Irish language

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Irish (Gaeilge), also called Irish Gaelic, is a language native to Ireland. It belongs to the Goidelic branch of Celtic languages together with Scottish Gaelic and Manx Gaelic, now theoretically extinct. Irish is the national language of the Republic of Ireland, and is recognized as a minority language in Northern Ireland. It is also one of the official languages of the European Union. Today, Irish is only spoken by a minority of the Irish population living in remote areas called the Gaeltacht. Although approximately one-third of the Irish population claims to have some knowledge of Irish.

Before the 17th century, Irish was still a majority language on the Island of Ireland. After that time, however, the language was slowly replaced by English due to British dominance and suppression of the native culture. The number of speakers dropped drastically after the Great Famine of the 1840s which resulted in a great loss of population due to starvation, illness, and emigration especially from areas with a predominantly Irish-speaking population. Today, only 140,000 people speak the language on a daily basis. Since the establishment of the Republic of Ireland, the Irish government has promoted the Irish language, and nowadays, the language is taught in most schools in the Irish Republic.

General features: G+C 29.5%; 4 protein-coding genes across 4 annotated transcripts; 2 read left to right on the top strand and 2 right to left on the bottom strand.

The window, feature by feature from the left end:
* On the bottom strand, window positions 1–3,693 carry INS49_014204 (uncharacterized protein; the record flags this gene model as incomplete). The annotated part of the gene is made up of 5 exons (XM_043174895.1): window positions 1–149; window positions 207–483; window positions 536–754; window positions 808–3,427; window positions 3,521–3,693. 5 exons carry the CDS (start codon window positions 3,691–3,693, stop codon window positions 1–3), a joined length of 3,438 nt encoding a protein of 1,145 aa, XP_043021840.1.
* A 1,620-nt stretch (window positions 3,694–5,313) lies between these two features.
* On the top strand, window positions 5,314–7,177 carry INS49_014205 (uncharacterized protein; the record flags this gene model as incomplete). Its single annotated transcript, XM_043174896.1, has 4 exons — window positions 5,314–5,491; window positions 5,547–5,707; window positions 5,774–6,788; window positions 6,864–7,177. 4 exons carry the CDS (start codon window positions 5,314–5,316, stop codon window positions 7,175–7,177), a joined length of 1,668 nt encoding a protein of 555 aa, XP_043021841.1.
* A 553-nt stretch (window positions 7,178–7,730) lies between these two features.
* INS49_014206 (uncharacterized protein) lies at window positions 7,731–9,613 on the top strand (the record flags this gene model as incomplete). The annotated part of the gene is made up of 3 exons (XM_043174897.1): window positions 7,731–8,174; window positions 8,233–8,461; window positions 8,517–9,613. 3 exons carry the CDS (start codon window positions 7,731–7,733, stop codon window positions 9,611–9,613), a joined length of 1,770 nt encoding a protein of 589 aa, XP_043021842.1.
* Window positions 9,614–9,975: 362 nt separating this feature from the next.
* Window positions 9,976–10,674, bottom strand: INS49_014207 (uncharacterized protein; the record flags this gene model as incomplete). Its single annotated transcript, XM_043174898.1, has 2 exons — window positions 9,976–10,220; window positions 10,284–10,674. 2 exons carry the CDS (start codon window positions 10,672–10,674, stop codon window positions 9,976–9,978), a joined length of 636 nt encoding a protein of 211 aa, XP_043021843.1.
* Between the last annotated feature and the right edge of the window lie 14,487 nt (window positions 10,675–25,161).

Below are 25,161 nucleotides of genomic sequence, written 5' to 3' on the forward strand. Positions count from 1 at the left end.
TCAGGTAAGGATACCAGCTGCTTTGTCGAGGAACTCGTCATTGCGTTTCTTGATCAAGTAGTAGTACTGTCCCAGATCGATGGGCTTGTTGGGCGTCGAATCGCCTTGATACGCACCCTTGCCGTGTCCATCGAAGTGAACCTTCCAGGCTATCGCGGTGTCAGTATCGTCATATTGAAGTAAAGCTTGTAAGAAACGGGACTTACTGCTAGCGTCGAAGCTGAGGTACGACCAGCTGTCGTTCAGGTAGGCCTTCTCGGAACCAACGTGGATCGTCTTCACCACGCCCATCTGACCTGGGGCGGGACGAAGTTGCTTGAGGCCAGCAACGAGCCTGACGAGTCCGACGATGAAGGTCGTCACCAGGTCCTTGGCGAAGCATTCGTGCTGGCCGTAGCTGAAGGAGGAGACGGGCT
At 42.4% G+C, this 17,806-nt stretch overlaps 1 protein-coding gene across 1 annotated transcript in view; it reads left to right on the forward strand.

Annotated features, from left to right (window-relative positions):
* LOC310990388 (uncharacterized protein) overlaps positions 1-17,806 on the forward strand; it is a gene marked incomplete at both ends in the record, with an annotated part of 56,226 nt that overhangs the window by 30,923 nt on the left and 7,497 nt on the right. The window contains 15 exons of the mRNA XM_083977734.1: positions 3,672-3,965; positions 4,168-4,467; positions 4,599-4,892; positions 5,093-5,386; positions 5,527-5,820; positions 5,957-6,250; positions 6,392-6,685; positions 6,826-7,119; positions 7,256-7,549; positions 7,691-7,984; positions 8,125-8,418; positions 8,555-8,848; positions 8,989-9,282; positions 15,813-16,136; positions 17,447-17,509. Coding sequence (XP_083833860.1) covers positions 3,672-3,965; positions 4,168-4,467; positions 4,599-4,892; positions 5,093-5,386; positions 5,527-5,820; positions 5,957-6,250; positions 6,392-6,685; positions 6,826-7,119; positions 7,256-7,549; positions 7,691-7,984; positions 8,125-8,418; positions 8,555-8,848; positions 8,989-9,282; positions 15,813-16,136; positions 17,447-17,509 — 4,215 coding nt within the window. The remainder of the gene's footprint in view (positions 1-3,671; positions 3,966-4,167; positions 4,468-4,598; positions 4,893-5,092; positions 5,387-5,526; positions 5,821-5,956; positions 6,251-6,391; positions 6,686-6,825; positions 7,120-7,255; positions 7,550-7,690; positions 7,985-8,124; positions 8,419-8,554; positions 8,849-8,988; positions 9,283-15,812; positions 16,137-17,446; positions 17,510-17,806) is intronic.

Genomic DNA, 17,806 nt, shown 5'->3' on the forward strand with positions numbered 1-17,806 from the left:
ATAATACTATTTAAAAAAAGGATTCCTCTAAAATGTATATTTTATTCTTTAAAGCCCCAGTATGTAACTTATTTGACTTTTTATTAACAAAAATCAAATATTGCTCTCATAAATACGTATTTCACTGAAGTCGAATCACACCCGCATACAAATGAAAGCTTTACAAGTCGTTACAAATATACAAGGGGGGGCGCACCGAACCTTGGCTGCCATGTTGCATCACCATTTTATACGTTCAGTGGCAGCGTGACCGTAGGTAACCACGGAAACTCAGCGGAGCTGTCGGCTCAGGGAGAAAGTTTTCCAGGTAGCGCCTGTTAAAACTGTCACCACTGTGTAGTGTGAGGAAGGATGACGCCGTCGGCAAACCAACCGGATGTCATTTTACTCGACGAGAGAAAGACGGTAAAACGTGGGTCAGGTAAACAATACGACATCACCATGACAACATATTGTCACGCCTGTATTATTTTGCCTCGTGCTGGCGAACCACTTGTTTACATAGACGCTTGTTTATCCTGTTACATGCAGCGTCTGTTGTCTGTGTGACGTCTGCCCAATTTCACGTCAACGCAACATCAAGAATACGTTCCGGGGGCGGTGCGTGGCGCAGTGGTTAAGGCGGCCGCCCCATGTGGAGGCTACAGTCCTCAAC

Although a minority language today, Irish played a significant role in Early Medieval literature and is sometimes counted with the Classical languages such as Greek and Latin. While culture seemed to be lost in Continental Europe following the fall of the Roman Empire, Irish literature flourished and continued to do so until the 1600s. These days, Irish people are still very proud of their language and consider it important for the Irish identity to preserve the language.